Most large companies have an innovation process in place. And they customize the processes based on their own markets. I think having a way to evaluate ideas in a fair and systematic manner as they go through the funnel is helpful. … If you’re going to fail, you want to fail early and cheaply. And you want to focus your resources on the project that has the most potential. … It’s very helpful to partner with outside constituencies…whether their consumers need users, consultants, partners, startups, universities. … [Companies get] fresh ideas…by being exposed to the wide range of talent.
The Importance of Staying Close to the Customers
If it were easy for consumers to express their needs to manufacturers, then there would be very few failures because every product would be…a solution to a well-defined, well-articulated need of a consumer. …
If it were easy for consumers to express their needs to manufacturers, then there would be very few failures because every product would be…a solution to a well-defined, well-articulated need of a consumer.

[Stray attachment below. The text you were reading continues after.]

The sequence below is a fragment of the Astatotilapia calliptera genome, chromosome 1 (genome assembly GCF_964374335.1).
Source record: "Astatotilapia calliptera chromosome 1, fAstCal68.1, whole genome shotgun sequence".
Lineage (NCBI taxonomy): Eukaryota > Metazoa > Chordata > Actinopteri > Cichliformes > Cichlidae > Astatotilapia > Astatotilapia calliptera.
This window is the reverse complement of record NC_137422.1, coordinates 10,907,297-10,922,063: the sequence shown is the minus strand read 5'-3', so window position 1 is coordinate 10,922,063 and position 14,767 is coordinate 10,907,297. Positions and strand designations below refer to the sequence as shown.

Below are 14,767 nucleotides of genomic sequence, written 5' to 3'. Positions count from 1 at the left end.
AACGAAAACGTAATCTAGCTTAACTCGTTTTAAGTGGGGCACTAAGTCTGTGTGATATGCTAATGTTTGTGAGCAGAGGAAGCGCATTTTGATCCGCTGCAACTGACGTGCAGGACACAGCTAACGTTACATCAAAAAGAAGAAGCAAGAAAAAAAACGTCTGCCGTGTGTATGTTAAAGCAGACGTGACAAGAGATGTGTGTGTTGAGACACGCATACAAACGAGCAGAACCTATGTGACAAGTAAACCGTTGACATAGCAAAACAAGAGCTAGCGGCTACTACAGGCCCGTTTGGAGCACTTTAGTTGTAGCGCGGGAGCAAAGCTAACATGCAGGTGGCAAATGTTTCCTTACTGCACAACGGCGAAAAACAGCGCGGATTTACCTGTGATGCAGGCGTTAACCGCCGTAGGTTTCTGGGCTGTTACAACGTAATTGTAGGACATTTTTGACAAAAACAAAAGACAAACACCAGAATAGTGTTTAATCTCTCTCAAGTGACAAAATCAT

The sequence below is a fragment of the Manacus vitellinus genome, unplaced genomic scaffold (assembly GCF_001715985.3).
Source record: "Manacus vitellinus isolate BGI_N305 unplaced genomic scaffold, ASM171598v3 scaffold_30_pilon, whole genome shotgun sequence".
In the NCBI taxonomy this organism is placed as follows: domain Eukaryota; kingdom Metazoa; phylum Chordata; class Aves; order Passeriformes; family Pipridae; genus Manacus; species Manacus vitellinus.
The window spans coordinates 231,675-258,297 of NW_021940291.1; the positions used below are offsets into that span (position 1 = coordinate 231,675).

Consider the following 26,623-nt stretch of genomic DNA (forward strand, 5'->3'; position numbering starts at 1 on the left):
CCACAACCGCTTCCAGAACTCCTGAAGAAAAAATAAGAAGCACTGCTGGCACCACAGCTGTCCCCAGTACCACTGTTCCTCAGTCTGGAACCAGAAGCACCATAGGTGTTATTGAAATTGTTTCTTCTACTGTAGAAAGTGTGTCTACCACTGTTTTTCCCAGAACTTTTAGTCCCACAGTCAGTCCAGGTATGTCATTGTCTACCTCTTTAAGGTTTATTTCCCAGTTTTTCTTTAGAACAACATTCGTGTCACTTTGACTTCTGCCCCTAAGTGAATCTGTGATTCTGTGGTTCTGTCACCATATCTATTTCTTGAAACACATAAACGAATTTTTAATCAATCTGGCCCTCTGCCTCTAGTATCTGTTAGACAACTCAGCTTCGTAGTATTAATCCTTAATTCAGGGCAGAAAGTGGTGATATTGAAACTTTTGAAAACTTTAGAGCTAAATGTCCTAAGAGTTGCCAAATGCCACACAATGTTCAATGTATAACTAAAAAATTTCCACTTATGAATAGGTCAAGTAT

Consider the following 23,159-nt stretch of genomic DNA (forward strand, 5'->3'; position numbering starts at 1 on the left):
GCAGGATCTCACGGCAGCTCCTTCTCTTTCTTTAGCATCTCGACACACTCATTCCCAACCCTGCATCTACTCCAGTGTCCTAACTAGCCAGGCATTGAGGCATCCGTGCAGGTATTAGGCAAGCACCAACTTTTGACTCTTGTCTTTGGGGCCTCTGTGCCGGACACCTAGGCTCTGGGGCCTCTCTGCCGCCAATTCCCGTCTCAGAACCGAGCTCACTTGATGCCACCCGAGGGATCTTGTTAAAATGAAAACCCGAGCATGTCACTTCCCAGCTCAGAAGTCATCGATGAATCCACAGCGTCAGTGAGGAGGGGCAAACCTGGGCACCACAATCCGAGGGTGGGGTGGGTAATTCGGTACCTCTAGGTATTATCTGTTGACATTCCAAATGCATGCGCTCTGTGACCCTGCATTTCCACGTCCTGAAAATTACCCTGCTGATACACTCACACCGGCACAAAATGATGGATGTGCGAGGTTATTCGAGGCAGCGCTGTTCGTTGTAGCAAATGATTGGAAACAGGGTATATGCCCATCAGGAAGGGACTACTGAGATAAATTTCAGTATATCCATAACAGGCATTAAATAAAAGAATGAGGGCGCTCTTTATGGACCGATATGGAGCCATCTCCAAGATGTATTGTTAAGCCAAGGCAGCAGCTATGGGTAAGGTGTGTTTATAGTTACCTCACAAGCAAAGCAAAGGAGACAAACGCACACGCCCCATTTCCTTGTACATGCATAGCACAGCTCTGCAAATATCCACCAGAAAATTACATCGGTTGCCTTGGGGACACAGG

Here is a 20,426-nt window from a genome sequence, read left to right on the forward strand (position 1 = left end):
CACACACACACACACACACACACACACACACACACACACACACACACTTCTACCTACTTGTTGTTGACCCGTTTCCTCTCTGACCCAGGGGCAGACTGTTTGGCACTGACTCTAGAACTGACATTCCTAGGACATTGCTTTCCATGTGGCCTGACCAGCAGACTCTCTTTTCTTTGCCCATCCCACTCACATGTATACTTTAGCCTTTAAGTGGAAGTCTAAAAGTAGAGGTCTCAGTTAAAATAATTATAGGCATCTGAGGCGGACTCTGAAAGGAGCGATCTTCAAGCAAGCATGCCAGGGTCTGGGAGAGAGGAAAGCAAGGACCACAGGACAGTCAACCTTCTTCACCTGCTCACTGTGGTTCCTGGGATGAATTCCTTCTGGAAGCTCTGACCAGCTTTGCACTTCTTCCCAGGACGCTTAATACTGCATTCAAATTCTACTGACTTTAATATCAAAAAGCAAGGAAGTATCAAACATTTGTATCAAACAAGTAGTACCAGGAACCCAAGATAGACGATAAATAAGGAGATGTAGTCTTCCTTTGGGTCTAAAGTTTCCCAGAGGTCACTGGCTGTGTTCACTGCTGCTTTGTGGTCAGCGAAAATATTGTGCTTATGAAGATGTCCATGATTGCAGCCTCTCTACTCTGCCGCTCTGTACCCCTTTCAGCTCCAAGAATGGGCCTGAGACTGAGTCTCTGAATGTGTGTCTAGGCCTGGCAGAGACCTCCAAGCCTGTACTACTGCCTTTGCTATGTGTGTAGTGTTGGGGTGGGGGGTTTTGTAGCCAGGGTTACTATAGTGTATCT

The fundamental problem is kind of a translation problem between, “What is the problem we’re trying to solve? And…what are the tools we have to solve the problem?” … Being customer centric is really appreciating…the fact that consumers have information that [companies] don’t have and trying to understand how to extract the needs that they may not be able to articulate. They may not be able to tell us what they need, but find different ways to try to understand what problems [companies] can solve for them, and then using our expertise as designers and manufacturers to find the best possible solution to these needs.
Tools for Customer-Centric Innovation
Design thinking is a very popular framework. … Ethnographic research observing consumers, trying to map their experience, their journey, understand the pain points. Being able to identify problems they have that they don’t even realize…because they usually think a certain way. But actually, if you could change the way things are done, [they] would be happier but didn’t even know that because they’ve only seen the world in one way. …
Of course, you can also ask consumers directly. So in the entrepreneurship world, customer discovery is a very popular…term, just talking to customers getting out of your office out of your shell, and just talking to many people trying to understand their lives, their problems, and what may be interesting or relevant for them.